Type of work: Article (academic)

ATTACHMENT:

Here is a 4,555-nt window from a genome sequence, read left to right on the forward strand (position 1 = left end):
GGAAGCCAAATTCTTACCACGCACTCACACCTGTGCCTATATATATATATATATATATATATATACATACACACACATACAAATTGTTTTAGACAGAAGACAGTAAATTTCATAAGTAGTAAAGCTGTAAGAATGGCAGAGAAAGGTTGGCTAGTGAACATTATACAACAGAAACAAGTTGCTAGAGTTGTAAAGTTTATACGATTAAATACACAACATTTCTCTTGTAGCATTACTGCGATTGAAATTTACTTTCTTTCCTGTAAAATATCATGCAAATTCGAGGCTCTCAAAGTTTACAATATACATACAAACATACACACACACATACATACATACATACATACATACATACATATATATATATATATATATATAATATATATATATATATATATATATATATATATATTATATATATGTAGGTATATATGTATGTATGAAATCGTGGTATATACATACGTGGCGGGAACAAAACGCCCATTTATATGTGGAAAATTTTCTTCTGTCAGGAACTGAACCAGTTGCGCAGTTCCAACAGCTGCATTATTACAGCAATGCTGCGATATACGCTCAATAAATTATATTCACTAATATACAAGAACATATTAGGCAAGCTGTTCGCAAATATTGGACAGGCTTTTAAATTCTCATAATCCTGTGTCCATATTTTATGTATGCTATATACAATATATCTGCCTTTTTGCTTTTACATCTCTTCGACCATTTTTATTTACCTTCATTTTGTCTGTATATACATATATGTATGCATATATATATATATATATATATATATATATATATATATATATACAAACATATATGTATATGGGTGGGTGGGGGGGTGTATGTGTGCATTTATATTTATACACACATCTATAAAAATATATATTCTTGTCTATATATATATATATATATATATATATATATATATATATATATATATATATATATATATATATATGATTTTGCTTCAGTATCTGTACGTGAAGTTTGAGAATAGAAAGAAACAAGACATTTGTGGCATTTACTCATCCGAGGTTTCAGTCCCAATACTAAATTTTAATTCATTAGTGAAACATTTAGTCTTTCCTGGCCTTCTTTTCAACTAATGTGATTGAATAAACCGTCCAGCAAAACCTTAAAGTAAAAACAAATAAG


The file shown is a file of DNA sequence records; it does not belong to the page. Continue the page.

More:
This article, which offers a critical reassessment of the underlying rationale for universal service policies, argues that public policies designed to promote universal telecommunications access are simply a form of wealth redistribution. By reconceptualizing universal service subsidies in this way, one can obtain a more realistic assessment of the proper scope and limits of universal service policies. Universal service policies, at best, can play a supplementary role. Economic reforms that encourage investment and promote robust competition are more fundamental to the development of an ubiquitous infrastructure than government subsidies. The redistribution of wealth via telecommunications can ameliorate inequalities, but it cannot eliminate their causes, and advocates should stop pretending that it can. Furthermore, universal service advocates must become more aware of the political and economic risks and pitfalls that are inherent in the process of wealth redistribution.